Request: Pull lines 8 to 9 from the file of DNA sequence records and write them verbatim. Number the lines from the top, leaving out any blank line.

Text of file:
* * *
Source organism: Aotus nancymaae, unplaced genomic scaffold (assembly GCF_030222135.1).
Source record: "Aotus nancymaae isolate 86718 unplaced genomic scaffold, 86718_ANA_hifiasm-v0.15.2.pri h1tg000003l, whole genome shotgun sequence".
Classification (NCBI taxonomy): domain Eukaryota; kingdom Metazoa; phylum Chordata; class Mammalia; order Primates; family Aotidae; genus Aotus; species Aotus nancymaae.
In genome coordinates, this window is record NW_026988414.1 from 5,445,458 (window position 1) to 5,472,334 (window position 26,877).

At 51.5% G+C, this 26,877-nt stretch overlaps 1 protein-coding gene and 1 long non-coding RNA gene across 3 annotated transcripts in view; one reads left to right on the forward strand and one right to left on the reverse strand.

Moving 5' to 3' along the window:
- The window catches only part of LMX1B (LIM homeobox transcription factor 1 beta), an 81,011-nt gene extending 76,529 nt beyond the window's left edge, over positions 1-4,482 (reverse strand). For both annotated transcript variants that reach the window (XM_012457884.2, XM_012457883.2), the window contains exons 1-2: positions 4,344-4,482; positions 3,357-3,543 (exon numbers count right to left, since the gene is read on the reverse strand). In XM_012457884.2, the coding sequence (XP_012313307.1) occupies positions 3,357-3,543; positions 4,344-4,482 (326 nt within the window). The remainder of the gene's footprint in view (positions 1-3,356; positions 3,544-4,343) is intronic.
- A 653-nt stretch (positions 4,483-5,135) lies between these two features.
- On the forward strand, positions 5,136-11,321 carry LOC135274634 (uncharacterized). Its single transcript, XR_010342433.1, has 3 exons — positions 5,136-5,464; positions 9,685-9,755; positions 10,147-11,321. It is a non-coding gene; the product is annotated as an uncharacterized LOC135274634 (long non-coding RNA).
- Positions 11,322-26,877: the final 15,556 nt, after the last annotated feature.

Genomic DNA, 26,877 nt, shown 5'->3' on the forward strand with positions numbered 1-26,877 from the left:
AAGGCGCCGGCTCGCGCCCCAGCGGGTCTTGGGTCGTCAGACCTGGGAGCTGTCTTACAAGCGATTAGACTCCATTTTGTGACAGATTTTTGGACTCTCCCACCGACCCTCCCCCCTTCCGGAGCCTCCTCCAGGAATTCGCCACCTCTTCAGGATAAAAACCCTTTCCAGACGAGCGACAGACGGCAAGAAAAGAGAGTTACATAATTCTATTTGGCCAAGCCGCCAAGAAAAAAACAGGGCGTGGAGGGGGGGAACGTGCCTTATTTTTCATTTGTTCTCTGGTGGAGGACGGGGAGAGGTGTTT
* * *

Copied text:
- A 653-nt stretch (positions 4,483-5,135) lies between these two features.
- On the forward strand, positions 5,136-11,321 carry LOC135274634 (uncharacterized). Its single transcript, XR_010342433.1, has 3 exons — positions 5,136-5,464; positions 9,685-9,755; positions 10,147-11,321. It is a non-coding gene; the product is annotated as an uncharacterized LOC135274634 (long non-coding RNA).